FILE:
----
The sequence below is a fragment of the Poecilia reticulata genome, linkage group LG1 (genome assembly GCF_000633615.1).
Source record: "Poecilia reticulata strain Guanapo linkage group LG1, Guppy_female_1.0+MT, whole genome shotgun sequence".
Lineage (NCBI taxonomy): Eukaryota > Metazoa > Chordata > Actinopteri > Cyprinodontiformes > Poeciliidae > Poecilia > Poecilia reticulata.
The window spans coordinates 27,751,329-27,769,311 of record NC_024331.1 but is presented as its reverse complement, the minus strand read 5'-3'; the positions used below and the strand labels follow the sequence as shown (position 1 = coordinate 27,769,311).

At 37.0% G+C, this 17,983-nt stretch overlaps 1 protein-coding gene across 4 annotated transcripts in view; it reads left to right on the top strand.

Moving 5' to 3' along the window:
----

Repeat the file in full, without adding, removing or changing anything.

The sequence below is a fragment of the Poecilia reticulata genome, linkage group LG1 (genome assembly GCF_000633615.1).
Source record: "Poecilia reticulata strain Guanapo linkage group LG1, Guppy_female_1.0+MT, whole genome shotgun sequence".
Lineage (NCBI taxonomy): Eukaryota > Metazoa > Chordata > Actinopteri > Cyprinodontiformes > Poeciliidae > Poecilia > Poecilia reticulata.
The window spans coordinates 27,751,329-27,769,311 of record NC_024331.1 but is presented as its reverse complement, the minus strand read 5'-3'; the positions used below and the strand labels follow the sequence as shown (position 1 = coordinate 27,769,311).

At 37.0% G+C, this 17,983-nt stretch overlaps 1 protein-coding gene across 4 annotated transcripts in view; it reads left to right on the top strand.

Moving 5' to 3' along the window: